The strong, silent type. ANNA CALE enjoys a melodramatic masterpiece set in the seedy bars of the New York docks as part of #LIFF2018.
It’s the classic tale of moody bad boy meets misunderstood good time girl by fishing her out the docks after she throws herself in. A silent masterpiece from 1928 directed by Josef von Sternberg and starring George Bancroft, Betty Compson and Olga Baclanova, The Docks of New York is a lesson in atmospheric cinema.
This special #LIFF2018 screening was accompanied by fantastic live music from pianist Jonathan Best, always a wonderful way to enjoy silent cinema.
Ship’s stoker Bill Roberts (George Bancroft) comes ashore in New York for one night, looking for a good time. But instead he rescues Betty Compson’s Mae from the water, and so begins a torrid night of bar brawls, drunken promises and hastened matrimony, and facing the consequences the next morning.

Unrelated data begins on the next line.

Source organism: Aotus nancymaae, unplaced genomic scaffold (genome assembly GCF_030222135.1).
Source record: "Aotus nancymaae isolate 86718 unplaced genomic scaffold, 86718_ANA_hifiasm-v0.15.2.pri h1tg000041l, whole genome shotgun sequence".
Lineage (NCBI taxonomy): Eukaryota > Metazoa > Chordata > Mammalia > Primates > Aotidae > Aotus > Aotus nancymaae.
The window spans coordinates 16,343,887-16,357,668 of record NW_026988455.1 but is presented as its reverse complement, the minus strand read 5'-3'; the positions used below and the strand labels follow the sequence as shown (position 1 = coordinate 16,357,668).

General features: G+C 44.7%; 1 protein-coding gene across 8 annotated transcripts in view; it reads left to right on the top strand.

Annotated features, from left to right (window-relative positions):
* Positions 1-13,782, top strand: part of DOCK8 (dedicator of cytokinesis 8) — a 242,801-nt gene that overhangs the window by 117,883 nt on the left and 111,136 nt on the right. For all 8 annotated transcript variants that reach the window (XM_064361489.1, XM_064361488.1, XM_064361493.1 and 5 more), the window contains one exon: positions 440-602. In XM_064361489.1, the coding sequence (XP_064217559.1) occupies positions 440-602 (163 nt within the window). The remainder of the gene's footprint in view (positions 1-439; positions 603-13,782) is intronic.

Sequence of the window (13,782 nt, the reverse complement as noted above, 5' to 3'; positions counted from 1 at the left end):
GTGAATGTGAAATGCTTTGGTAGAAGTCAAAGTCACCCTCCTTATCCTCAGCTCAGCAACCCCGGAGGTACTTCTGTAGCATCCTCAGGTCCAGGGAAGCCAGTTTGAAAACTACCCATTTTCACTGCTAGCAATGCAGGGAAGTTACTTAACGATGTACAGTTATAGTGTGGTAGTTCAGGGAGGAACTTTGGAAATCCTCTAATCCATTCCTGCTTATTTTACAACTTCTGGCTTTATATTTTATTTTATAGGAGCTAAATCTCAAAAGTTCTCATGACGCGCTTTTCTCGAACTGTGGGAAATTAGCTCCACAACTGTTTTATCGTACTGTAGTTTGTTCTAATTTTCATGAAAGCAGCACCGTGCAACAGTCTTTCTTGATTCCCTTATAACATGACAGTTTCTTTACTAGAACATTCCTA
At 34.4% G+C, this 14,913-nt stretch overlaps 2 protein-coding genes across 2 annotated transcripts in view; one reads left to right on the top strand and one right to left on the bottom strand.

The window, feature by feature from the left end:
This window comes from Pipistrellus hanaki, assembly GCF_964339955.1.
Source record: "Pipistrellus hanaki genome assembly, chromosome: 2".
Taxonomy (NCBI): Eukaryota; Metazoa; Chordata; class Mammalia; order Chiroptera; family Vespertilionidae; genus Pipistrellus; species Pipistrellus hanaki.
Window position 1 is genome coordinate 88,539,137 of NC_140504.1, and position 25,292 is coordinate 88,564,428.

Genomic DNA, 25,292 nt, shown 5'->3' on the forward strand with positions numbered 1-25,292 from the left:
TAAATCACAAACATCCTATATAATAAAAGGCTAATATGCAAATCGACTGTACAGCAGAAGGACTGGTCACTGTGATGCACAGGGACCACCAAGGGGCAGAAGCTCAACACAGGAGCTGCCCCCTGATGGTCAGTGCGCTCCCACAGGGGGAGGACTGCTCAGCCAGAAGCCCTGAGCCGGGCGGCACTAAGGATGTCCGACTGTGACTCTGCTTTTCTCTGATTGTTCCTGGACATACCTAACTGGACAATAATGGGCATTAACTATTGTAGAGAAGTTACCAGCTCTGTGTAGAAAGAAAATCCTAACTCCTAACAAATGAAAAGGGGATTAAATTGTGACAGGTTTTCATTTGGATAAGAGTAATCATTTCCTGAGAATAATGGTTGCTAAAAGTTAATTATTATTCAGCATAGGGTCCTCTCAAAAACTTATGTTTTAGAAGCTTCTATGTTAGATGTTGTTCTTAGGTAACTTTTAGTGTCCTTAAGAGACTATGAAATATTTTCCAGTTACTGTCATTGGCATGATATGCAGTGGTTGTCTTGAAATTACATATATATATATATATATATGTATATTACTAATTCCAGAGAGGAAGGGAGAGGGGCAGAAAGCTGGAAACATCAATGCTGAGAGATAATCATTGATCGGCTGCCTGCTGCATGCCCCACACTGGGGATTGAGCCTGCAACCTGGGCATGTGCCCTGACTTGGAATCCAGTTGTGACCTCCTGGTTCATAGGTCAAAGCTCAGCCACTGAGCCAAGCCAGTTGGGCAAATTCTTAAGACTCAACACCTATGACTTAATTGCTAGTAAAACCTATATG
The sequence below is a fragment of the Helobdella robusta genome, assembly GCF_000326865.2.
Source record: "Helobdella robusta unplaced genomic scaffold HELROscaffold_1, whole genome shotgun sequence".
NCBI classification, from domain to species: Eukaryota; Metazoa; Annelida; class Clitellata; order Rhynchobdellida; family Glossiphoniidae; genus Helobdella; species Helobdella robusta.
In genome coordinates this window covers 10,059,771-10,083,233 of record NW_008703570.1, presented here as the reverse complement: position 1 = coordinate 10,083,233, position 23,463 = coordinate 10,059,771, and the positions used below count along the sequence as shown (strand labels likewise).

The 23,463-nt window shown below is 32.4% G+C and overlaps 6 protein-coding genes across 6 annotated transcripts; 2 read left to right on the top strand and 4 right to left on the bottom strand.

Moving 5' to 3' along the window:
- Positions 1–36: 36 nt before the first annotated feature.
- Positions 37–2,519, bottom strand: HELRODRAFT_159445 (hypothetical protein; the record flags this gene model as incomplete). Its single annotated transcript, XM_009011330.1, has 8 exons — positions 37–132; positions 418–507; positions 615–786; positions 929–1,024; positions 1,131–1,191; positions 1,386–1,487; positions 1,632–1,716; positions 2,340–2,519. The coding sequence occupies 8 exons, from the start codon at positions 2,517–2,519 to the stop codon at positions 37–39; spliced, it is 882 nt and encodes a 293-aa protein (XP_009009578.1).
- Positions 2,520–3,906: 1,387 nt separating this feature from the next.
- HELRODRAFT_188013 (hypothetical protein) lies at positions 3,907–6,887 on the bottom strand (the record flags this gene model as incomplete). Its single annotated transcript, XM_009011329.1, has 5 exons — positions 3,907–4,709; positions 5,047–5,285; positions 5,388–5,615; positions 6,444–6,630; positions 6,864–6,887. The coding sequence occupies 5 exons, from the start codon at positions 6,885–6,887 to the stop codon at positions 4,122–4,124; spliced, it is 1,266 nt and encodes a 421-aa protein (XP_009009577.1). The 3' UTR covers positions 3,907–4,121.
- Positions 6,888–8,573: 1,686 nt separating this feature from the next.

The onscreen chemistry between the leads was as steamy as the ship’s boiler room, it felt more like a 1940s noir than a formulaic early melodrama. I was particularly drawn to Olga Baclanova’s fiery character Lou, with her intense and nuanced performance feeling way ahead of its time.
Despite the dated gender stereotypes, there was a touching universal realism to the characters and their complex relationships. Character flaws were neither judged or glossed over. The film was surprisingly funny too, particularly the cleverly choreographed bar scenes.
Rightly viewed as a masterpiece, this film comes from the last breath of the silent era and the peak of technique and artistry. There was no hand-wringing hammy acting on show here, the performances were sophisticated, conveying so much more through a subtle raised eyebrow or a well-timed entrance through a doorway. The beautiful shadows and light of the cinematography, the impeccable acting and excellent storytelling made for an absolute cracker of a film, silent or otherwise.